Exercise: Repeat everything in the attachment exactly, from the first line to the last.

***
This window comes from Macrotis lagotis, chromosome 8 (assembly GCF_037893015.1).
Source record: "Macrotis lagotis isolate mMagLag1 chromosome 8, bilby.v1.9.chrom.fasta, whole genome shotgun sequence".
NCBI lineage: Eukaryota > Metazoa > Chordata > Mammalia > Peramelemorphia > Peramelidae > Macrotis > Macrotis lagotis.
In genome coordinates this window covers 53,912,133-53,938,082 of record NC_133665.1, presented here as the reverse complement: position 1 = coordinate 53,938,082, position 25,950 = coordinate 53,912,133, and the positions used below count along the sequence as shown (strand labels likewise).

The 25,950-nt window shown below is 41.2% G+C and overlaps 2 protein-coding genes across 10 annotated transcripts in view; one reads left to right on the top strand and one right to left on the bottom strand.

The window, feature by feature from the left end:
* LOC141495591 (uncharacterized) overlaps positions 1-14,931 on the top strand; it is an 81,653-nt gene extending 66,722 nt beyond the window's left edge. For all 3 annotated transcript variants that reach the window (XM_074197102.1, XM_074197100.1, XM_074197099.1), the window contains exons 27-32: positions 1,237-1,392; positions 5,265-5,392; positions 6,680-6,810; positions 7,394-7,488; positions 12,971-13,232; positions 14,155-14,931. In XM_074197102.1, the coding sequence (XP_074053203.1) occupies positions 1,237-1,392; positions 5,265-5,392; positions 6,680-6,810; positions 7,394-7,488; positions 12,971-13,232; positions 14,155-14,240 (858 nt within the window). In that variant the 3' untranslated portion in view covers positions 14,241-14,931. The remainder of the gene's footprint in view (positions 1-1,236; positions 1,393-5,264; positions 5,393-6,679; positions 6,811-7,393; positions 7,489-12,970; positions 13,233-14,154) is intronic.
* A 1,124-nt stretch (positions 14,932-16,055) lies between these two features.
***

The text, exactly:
This window comes from Macrotis lagotis, chromosome 8 (assembly GCF_037893015.1).
Source record: "Macrotis lagotis isolate mMagLag1 chromosome 8, bilby.v1.9.chrom.fasta, whole genome shotgun sequence".
NCBI lineage: Eukaryota > Metazoa > Chordata > Mammalia > Peramelemorphia > Peramelidae > Macrotis > Macrotis lagotis.
In genome coordinates this window covers 53,912,133-53,938,082 of record NC_133665.1, presented here as the reverse complement: position 1 = coordinate 53,938,082, position 25,950 = coordinate 53,912,133, and the positions used below count along the sequence as shown (strand labels likewise).

The 25,950-nt window shown below is 41.2% G+C and overlaps 2 protein-coding genes across 10 annotated transcripts in view; one reads left to right on the top strand and one right to left on the bottom strand.

The window, feature by feature from the left end:
* LOC141495591 (uncharacterized) overlaps positions 1-14,931 on the top strand; it is an 81,653-nt gene extending 66,722 nt beyond the window's left edge. For all 3 annotated transcript variants that reach the window (XM_074197102.1, XM_074197100.1, XM_074197099.1), the window contains exons 27-32: positions 1,237-1,392; positions 5,265-5,392; positions 6,680-6,810; positions 7,394-7,488; positions 12,971-13,232; positions 14,155-14,931. In XM_074197102.1, the coding sequence (XP_074053203.1) occupies positions 1,237-1,392; positions 5,265-5,392; positions 6,680-6,810; positions 7,394-7,488; positions 12,971-13,232; positions 14,155-14,240 (858 nt within the window). In that variant the 3' untranslated portion in view covers positions 14,241-14,931. The remainder of the gene's footprint in view (positions 1-1,236; positions 1,393-5,264; positions 5,393-6,679; positions 6,811-7,393; positions 7,489-12,970; positions 13,233-14,154) is intronic.
* A 1,124-nt stretch (positions 14,932-16,055) lies between these two features.